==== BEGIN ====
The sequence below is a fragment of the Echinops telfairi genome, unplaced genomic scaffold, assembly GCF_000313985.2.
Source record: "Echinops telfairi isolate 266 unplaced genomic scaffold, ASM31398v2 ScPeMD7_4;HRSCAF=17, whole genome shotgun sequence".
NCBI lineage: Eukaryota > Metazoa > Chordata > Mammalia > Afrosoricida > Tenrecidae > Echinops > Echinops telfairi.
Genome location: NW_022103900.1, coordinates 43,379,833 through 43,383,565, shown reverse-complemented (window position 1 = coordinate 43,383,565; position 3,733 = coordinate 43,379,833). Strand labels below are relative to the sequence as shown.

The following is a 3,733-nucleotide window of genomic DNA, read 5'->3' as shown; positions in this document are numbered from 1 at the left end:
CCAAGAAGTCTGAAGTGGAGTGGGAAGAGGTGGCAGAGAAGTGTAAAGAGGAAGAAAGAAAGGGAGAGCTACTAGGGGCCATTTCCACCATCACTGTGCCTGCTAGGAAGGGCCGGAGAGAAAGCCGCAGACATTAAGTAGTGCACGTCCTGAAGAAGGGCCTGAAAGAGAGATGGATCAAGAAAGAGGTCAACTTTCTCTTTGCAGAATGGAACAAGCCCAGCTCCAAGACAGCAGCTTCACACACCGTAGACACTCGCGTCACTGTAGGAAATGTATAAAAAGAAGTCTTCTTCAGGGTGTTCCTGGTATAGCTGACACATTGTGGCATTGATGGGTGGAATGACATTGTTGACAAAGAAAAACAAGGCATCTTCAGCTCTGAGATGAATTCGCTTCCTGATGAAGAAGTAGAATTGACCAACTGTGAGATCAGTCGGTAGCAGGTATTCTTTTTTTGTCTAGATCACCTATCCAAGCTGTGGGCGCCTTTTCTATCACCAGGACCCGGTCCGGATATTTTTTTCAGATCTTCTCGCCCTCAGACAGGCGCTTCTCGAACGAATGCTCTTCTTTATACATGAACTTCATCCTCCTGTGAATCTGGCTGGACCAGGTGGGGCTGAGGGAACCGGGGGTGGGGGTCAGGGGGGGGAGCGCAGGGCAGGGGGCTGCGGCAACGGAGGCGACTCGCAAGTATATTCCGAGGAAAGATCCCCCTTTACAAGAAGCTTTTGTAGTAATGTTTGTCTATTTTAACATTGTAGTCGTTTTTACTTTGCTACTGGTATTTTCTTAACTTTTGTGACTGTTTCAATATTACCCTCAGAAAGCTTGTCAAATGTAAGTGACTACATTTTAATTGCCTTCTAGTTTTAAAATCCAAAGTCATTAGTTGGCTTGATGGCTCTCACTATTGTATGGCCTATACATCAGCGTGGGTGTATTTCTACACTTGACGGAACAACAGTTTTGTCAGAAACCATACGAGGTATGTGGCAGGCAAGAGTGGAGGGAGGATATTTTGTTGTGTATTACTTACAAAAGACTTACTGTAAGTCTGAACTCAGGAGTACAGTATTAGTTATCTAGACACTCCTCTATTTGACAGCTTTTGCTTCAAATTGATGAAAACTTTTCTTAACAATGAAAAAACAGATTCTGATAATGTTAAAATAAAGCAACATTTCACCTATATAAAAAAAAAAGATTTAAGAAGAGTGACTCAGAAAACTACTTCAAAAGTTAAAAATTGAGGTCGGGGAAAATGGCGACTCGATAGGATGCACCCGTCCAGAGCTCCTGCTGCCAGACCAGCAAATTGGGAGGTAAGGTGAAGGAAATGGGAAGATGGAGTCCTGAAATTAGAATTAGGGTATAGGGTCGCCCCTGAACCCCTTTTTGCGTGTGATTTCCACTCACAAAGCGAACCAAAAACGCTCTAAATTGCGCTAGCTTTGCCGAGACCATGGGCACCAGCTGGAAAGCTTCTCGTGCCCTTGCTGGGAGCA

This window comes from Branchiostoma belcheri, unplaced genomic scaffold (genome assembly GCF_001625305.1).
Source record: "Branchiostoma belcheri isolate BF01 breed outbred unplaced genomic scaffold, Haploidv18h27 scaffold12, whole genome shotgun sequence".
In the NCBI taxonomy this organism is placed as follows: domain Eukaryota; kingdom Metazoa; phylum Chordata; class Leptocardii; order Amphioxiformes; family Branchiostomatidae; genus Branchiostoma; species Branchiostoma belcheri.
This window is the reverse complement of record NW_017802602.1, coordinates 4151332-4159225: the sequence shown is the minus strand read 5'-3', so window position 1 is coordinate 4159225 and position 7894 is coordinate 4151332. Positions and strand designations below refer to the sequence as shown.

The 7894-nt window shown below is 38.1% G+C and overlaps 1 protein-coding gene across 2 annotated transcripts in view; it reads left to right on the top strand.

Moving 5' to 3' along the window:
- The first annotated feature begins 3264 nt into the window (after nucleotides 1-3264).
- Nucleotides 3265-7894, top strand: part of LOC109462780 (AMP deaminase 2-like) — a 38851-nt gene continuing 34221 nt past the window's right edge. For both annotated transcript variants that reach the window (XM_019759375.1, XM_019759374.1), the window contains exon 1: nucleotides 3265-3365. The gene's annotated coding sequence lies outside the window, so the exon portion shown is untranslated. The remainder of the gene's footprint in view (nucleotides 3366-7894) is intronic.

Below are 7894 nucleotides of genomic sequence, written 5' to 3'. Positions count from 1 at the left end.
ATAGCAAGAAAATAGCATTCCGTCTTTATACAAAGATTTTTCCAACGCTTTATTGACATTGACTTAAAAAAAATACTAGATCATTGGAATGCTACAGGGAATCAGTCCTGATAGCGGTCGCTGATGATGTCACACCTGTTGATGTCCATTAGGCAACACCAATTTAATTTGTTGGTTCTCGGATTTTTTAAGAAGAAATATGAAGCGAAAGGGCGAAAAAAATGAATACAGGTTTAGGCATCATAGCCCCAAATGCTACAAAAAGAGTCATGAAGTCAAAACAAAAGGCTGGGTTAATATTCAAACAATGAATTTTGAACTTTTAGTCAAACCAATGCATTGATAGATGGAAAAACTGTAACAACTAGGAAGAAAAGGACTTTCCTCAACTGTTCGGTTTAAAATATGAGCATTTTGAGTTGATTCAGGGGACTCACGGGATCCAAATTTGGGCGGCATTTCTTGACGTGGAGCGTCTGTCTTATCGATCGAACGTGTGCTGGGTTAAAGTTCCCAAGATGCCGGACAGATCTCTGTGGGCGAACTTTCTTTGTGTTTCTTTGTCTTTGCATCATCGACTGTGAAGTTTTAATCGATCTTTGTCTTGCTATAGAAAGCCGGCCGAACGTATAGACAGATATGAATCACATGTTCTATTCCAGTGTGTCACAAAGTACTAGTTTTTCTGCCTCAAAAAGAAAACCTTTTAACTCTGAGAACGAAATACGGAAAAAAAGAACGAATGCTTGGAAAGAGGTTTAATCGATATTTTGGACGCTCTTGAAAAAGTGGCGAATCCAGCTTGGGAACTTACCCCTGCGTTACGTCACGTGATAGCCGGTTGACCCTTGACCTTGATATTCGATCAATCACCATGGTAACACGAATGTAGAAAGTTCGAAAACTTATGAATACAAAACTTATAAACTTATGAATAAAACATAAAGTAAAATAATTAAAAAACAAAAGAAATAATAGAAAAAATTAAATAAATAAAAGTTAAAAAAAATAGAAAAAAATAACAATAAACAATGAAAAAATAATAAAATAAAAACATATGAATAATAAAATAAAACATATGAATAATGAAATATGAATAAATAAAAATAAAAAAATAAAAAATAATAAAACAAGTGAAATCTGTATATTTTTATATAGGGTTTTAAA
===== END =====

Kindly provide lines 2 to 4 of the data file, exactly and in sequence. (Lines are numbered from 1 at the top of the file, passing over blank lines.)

Source record: "Echinops telfairi isolate 266 unplaced genomic scaffold, ASM31398v2 ScPeMD7_4;HRSCAF=17, whole genome shotgun sequence".
NCBI lineage: Eukaryota > Metazoa > Chordata > Mammalia > Afrosoricida > Tenrecidae > Echinops > Echinops telfairi.
Genome location: NW_022103900.1, coordinates 43,379,833 through 43,383,565, shown reverse-complemented (window position 1 = coordinate 43,383,565; position 3,733 = coordinate 43,379,833). Strand labels below are relative to the sequence as shown.